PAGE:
A Spe­cial kind of Christ­mas

Three women ex­plain why their cel­e­bra­tions this year will feel unique ‘I never thought I’d have a fam­ily of my own’

Woman & Home (South Africa) - - Doing It Our Way -

Alexan­dra Hemins­ley, 41, had two rounds of IVF and a mis­car­riage be­fore giv­ing birth to baby Li­nus. This will be her first Christ­mas as a mom. She is an author and lives with her part­ner.

“For most of my thir­ties I chose to opt out of Christ­mas: it’s a time for fam­i­lies, and if you don’t have one of your own, the fes­tive sea­son can leave you emo­tion­ally raw by the time the last of the mince pies has gone. Even if your loved ones are the kind­est of folk (as mine are), Christ­mas needs kids – and if you have some­how ne­glected to fin­ish the year with spouse or in­fant in tow, it can be bru­tal.

Rather than mooch around feel­ing sorry for my­self, for years I chose to do char­ity work over the hol­i­days. Do­ing some­thing for oth­ers helped me cope with the sea­son’s op­pres­sive jolli­ness, and it was a hasty re­minder of how many of us strug­gle at this time of year. Some­times, it’s far eas­ier to be gen­uinely happy among strangers than to feel lonely among those you love the most. Within a year of mar­riage, my part­ner agreed – we were, by that stage, em­broiled in fer­til­ity treat­ment – and do­ing vol­un­teer work felt like an es­sen­tial Christ­mas sur­vival mech­a­nism.

‘I’ll wear two party hats and make up for lost time’

I don’t re­ally re­mem­ber the Christ­mas be­fore last. Af­ter two un­suc­cess­ful rounds of IVF and ut­terly bro­ken by a mis­car­riage only weeks ear­lier, we chose a numb­ingly boozy, friend-filled day, me pre­tend­ing that a fam­ily might not be that im­por­tant af­ter all. A year later I was preg­nant, but hav­ing had some scary test re­sults, was ter­ri­fied to tell any­one but close fam­ily and friends. Hav­ing our baby with us still seemed im­pos­si­bly far away. We barely did any­thing, stay­ing at home and shun­ning Christ­mas par­ties.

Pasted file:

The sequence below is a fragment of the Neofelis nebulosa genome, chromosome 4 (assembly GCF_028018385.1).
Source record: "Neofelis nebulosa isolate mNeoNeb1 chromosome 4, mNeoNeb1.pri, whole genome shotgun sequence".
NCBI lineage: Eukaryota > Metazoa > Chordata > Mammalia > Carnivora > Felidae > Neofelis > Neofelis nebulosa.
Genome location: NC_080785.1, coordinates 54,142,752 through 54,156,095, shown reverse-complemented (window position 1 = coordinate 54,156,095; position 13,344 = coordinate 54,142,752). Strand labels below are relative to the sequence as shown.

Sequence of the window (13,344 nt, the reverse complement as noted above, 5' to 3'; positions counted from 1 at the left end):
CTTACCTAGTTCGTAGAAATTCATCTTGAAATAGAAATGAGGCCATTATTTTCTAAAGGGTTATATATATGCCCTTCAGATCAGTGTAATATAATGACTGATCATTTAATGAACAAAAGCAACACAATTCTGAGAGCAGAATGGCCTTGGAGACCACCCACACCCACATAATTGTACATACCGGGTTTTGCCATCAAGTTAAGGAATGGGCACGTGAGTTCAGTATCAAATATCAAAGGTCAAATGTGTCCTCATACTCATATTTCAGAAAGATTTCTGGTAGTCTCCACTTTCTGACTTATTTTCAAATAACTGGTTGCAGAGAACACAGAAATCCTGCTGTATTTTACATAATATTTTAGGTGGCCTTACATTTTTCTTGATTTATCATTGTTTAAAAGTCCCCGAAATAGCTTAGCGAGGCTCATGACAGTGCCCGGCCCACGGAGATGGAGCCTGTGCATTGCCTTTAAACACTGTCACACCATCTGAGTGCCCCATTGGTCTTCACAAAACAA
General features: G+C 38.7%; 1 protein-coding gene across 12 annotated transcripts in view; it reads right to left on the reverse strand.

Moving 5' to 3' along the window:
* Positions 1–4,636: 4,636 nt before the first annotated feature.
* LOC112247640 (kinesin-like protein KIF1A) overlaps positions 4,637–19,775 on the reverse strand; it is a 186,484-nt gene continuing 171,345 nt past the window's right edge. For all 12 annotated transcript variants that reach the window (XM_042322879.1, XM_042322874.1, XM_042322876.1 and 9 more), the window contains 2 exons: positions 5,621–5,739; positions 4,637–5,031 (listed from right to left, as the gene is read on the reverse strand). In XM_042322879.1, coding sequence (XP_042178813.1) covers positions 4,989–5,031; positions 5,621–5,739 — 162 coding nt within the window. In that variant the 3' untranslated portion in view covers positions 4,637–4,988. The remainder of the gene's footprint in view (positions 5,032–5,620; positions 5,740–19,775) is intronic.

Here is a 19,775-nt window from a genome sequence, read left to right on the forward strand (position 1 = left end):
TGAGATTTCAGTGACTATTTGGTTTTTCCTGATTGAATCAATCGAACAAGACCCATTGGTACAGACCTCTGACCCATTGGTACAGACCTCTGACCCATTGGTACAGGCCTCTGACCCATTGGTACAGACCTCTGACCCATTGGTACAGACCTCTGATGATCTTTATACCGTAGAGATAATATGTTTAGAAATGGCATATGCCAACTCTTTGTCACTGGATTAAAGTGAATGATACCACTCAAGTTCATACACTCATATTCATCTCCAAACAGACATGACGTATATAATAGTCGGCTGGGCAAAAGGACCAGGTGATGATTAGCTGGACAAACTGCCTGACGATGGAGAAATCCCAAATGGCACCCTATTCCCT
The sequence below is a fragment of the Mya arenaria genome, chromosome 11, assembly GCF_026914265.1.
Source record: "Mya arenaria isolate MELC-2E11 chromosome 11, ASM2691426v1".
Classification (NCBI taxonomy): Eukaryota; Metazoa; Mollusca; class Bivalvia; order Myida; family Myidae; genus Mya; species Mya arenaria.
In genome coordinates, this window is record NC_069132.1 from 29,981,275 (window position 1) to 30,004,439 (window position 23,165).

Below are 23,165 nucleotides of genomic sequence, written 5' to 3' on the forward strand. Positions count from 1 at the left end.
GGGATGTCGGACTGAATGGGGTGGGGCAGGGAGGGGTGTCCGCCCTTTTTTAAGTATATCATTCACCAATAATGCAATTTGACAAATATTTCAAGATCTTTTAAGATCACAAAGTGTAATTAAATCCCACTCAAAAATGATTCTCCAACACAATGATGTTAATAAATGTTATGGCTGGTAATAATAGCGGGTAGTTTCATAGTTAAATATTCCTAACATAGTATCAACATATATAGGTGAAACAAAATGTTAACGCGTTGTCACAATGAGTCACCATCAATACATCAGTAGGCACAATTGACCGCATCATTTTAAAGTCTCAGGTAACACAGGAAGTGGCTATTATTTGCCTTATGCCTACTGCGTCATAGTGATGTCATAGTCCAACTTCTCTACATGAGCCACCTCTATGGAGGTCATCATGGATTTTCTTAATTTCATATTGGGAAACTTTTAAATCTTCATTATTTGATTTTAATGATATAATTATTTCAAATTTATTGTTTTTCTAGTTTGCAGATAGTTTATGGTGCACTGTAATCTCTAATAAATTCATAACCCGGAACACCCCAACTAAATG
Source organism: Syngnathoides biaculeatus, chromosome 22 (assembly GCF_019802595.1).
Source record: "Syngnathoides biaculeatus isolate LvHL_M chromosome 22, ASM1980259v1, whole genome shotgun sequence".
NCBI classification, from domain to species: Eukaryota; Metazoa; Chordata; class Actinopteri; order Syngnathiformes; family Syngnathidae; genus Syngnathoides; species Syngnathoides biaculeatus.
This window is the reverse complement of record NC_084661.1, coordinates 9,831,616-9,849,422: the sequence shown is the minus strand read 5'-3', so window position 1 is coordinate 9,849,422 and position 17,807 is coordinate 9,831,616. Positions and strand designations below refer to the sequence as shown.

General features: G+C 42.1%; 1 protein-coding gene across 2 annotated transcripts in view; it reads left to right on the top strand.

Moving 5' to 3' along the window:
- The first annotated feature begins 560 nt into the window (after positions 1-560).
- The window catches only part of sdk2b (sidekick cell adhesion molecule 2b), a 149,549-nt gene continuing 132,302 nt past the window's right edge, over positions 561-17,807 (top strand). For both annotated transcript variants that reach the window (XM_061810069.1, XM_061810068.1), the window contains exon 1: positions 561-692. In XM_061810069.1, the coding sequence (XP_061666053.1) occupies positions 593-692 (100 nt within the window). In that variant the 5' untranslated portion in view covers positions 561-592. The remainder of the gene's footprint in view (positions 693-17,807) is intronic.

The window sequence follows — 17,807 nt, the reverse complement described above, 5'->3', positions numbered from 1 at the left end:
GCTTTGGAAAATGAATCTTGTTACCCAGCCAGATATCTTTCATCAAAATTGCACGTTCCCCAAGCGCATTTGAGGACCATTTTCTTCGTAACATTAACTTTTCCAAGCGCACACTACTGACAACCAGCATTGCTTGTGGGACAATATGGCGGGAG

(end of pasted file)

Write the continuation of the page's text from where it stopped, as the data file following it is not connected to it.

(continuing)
This year we’re about to em­bark on the Christ­mas I never thought we’d have, the first with our ruddy-cheeked, gig­gly baby. We can love him, squish him and treat him with­out too much e­ort at all. I’ll splash out on some crackly wrap­ping pa­per, which will no doubt fas­ci­nate him for hours, and I am gid­dily look­ing for­ward to dress­ing him up in a rein­deer Baby­gro. Yet the thought of rein­te­grat­ing our­selves back into a straight­for­ward Christ­mas makes me slightly un­easy.

It isn’t be­cause we won’t be happy, of course we will, never hap­pier! Per­haps I just can’t for­get how cruel the sea­son can be to those who don’t fit in: those with­out the fam­ily, the sup­port net­work, or the grit to get through the en­forced fun un­scathed. So this year, we’re back to the shel­ter at our church, jug­gling the baby and vol­un­teer­ing in shifts.

The rest of the time I’ll be throw­ing my­self into Christ­mas, mak­ing up for lost time. I’ll be wear­ing two party hats at ev­ery meal, one for this year and one for a time I couldn’t face it. I’ll eat what­ever I want, throw sleep­ing regimes to the wind, and rel­ish the sight of my neph­ews squab­bling over who gets to hold the baby. Be­cause even when I couldn’t ex­press it through the murky sludge of sad­ness, I love my ex­tended fam­ily and friends as much as I do my new fam­ily. I’d never have made it to this dream Christ­mas with­out them.”

New mom Alexan­dra with baby Li­nus

Alexan­dra’s Leap In: A Woman, Some Waves and the Will To Swim (Cor­ner­stone) is avail­able from Ex­clu­sive Books.

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